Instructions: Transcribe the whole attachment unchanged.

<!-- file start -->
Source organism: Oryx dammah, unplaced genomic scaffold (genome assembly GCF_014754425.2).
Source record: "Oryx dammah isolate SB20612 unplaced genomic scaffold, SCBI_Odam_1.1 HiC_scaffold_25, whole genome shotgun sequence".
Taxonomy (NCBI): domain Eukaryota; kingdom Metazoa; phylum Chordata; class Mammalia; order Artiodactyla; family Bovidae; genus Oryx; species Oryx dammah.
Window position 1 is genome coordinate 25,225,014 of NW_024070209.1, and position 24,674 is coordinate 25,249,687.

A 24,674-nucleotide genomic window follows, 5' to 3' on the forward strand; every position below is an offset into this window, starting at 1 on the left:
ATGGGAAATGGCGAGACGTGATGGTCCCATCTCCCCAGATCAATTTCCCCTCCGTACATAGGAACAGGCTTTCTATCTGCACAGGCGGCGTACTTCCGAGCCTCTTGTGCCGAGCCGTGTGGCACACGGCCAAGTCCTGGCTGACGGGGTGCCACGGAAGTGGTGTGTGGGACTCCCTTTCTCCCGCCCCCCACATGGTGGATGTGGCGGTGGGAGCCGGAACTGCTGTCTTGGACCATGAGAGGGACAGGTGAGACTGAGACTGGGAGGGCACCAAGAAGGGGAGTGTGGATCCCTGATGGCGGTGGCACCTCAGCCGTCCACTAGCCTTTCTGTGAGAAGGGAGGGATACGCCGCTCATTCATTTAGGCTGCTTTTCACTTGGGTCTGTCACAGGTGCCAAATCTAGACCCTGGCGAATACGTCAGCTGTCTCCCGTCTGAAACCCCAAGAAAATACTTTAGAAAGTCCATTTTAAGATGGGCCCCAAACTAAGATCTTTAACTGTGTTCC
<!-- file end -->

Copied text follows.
Source organism: Oryx dammah, unplaced genomic scaffold (genome assembly GCF_014754425.2).
Source record: "Oryx dammah isolate SB20612 unplaced genomic scaffold, SCBI_Odam_1.1 HiC_scaffold_25, whole genome shotgun sequence".
Taxonomy (NCBI): domain Eukaryota; kingdom Metazoa; phylum Chordata; class Mammalia; order Artiodactyla; family Bovidae; genus Oryx; species Oryx dammah.
Window position 1 is genome coordinate 25,225,014 of NW_024070209.1, and position 24,674 is coordinate 25,249,687.

A 24,674-nucleotide genomic window follows, 5' to 3' on the forward strand; every position below is an offset into this window, starting at 1 on the left:
ATGGGAAATGGCGAGACGTGATGGTCCCATCTCCCCAGATCAATTTCCCCTCCGTACATAGGAACAGGCTTTCTATCTGCACAGGCGGCGTACTTCCGAGCCTCTTGTGCCGAGCCGTGTGGCACACGGCCAAGTCCTGGCTGACGGGGTGCCACGGAAGTGGTGTGTGGGACTCCCTTTCTCCCGCCCCCCACATGGTGGATGTGGCGGTGGGAGCCGGAACTGCTGTCTTGGACCATGAGAGGGACAGGTGAGACTGAGACTGGGAGGGCACCAAGAAGGGGAGTGTGGATCCCTGATGGCGGTGGCACCTCAGCCGTCCACTAGCCTTTCTGTGAGAAGGGAGGGATACGCCGCTCATTCATTTAGGCTGCTTTTCACTTGGGTCTGTCACAGGTGCCAAATCTAGACCCTGGCGAATACGTCAGCTGTCTCCCGTCTGAAACCCCAAGAAAATACTTTAGAAAGTCCATTTTAAGATGGGCCCCAAACTAAGATCTTTAACTGTGTTCC